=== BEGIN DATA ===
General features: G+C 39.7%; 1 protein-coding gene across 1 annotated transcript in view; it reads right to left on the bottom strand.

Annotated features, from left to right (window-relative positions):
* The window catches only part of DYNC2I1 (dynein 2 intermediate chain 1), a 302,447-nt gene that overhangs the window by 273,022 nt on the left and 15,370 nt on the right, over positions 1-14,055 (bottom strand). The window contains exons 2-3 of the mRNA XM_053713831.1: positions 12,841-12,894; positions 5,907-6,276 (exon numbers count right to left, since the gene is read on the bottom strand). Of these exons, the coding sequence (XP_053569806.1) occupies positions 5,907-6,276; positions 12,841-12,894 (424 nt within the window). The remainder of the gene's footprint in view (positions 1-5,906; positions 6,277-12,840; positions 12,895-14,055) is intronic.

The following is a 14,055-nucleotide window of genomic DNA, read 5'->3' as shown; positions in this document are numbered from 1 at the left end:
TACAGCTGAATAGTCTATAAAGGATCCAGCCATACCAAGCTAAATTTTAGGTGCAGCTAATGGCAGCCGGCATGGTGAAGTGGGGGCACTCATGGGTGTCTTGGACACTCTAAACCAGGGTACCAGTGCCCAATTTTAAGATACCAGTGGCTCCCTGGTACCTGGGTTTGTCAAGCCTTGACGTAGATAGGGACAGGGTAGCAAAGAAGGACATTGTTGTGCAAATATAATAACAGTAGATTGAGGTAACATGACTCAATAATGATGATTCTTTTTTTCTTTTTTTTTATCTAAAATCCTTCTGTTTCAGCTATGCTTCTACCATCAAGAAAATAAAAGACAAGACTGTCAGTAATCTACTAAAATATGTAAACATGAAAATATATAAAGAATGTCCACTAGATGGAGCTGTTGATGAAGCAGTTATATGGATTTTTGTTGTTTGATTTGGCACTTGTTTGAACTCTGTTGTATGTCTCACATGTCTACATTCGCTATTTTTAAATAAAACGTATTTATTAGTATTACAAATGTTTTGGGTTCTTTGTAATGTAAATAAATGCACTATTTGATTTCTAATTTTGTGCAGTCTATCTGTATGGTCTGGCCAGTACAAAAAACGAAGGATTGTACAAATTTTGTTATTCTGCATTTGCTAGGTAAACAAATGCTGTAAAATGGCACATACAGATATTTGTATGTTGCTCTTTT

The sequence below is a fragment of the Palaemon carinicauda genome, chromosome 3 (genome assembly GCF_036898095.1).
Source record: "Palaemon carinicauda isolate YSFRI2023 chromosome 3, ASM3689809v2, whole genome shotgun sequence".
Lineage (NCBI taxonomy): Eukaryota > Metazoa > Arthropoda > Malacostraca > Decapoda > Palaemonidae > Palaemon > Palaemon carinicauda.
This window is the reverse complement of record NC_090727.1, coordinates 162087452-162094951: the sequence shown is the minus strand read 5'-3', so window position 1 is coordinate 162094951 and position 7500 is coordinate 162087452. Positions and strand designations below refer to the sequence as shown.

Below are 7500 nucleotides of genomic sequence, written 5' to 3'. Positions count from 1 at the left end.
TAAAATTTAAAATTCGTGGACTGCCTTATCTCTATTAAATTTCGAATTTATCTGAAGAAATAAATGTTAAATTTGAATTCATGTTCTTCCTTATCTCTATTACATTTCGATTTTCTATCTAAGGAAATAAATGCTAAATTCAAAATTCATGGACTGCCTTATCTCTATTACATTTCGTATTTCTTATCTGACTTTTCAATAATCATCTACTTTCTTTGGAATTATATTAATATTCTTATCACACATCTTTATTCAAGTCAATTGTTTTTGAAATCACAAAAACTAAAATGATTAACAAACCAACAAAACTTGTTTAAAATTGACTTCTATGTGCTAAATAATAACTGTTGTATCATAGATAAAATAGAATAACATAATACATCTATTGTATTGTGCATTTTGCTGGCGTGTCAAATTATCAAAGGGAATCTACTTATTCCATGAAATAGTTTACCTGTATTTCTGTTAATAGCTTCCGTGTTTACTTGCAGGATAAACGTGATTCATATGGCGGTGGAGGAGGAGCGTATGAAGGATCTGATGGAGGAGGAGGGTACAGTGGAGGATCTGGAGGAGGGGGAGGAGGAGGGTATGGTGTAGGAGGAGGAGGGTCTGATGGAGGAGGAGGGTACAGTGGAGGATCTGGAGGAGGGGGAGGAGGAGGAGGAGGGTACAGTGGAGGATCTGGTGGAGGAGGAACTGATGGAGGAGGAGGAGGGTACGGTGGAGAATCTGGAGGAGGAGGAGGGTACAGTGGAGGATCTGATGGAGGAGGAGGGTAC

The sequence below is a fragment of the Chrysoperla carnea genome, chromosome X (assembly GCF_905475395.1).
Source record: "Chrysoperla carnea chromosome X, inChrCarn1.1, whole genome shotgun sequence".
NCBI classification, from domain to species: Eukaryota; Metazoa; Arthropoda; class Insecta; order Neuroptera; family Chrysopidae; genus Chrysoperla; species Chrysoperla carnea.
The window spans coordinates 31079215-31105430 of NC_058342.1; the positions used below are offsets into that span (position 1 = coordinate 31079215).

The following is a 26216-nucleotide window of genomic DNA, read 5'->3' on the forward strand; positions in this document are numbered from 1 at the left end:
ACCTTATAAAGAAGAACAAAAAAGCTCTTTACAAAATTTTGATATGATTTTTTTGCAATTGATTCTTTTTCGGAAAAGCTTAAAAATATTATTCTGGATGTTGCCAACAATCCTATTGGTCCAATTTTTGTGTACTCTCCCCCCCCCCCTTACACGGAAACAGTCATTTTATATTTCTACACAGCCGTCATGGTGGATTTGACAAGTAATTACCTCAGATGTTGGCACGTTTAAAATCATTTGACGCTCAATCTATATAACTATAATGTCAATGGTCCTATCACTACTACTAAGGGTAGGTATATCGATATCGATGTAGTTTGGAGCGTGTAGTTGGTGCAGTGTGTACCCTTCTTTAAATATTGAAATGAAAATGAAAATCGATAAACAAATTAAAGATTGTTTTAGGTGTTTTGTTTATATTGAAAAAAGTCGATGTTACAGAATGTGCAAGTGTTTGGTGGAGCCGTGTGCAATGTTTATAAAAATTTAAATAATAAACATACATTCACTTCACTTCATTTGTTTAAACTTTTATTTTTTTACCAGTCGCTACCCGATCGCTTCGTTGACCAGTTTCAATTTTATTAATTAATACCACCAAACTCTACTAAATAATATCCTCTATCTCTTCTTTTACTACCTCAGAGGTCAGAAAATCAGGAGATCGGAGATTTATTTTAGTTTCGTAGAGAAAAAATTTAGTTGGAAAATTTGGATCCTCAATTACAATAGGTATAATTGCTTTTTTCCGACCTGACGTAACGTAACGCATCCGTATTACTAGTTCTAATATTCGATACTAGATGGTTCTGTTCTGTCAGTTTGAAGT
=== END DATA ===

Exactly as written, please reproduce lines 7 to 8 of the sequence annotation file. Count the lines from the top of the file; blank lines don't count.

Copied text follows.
Source record: "Palaemon carinicauda isolate YSFRI2023 chromosome 3, ASM3689809v2, whole genome shotgun sequence".
Lineage (NCBI taxonomy): Eukaryota > Metazoa > Arthropoda > Malacostraca > Decapoda > Palaemonidae > Palaemon > Palaemon carinicauda.